Joe Coughlin (Ben Affleck) is a small-time thief in 1920s prohibition era Boston. After finding himself on the wrong side of Irish Mobster Albert White (Robert Gleneister) and a stint in prison he ends up working for the Italian Mob in Florida where he is pulled between his desire for revenge, his conscience and his own ambitions.
Affleck is the star, director and writer of ‘live by night’, roles which we have seen him masterfully juggle in 2012’s ‘Argo’. This is Affleck’s second adaptation of a novel by Author Dennis Lehane with the first being Affleck’s 2007 directorial debut ‘Gone, Baby Gone’. Unfortunately, ‘Live by Night’ never quite reaches the heights of Affleck’s previous adaptation.
Affleck is the core of the film shifting through smaller sets of characters throughout the film. Including Brendan Gleeson as Coughlin’s police father, Zoe Saldana as Coughlin’s Cuban wife, Sienna Miller as his girlfriend and Chris Cooper as the Sheriff of the small Florida town Coughlin sets up in. While all the performances are passable they are all largely let down by dialogue which aims to be morally philosophical about the law, religion and prohibition but comes across as clunky, heavy-handed and confused about it wants to say. Although Chris Cooper should be commended for taking a relatively small role and making the most of the small role and the dialogue he was given to work with.
The script relies too heavily on unnecessary narration and is hindered by dialogue and a story which isn’t confident in what it wants to be. The film tries to juggle stories of revenge, a gangster’s rise, a good man in a bad world, the Klu Klux Klan and religious fanatics and ultimately fails to tell any of these stories convincingly. This alternating storytelling may work in Lehane’s 400-page novel but doesn’t work in the format of Affleck’s 129-minute film. Had one or two of these sub plots been cut, the film could be much more focused and clear both in what its message is and what story it wants to tell. Ultimately the densely-packed plot and at times unintentionally funny dialogue hinder a talented cast from delivering a tight gangster story about reluctant revenge.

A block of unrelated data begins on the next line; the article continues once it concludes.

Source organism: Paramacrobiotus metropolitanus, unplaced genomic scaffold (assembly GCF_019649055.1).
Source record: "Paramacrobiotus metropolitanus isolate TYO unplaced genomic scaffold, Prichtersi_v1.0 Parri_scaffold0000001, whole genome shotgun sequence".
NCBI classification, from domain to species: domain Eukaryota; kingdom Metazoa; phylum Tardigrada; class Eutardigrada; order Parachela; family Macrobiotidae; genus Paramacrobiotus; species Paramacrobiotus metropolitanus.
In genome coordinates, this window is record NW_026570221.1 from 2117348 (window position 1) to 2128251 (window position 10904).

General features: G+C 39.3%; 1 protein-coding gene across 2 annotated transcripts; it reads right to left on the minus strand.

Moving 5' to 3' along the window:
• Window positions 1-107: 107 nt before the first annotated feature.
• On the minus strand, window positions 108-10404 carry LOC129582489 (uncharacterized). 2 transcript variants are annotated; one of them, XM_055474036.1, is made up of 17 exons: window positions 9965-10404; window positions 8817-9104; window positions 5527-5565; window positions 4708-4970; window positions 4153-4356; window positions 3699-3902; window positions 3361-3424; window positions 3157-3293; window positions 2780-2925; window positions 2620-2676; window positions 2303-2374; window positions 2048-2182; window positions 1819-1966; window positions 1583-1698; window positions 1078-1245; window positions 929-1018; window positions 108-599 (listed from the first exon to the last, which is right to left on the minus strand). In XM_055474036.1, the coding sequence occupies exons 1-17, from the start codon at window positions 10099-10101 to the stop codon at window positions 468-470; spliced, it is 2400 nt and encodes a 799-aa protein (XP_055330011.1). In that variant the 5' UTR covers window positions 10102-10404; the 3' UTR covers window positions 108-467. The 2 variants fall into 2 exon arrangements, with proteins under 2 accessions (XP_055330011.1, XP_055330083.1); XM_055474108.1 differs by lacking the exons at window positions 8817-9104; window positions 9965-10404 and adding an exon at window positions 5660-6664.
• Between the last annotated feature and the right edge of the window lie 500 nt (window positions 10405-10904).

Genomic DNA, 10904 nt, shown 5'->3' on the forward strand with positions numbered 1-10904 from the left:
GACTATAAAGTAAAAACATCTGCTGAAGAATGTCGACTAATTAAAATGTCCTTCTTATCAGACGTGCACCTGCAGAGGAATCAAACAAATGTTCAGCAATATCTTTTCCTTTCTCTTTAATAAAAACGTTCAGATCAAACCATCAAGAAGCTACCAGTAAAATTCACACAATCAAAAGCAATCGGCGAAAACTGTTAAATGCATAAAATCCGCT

The film oozes a beautiful film noir gangster style, especially in its cinematography. Although unfortunately this is relatively inconsistent. The film is bookended by two fantastically shot scenes, a frenetic car chase in Model Ts and a stylish Scarface style last stand shootout in an expansive hotel. Beyond these though there are no truly stand-out scenes.
‘Live by Night’ is a very disappointing film, it doesn’t live up to ‘Argo’ or ‘Gone baby Gone’ and on top of this the blueprint for an excellent film is here but it simply tries to do too much all at once. This failure to juggle these threads is reflective on Affleck’s failure to juggle his multiple roles and the sporadic quality of the script and cinematography which have hamstrung a talented cast and potentially great story. The film is missing focus and a better film is buried in there but ultimately, I would only recommend the film to a truly die hard gangster film fan and even at that they may not be entirely impressed.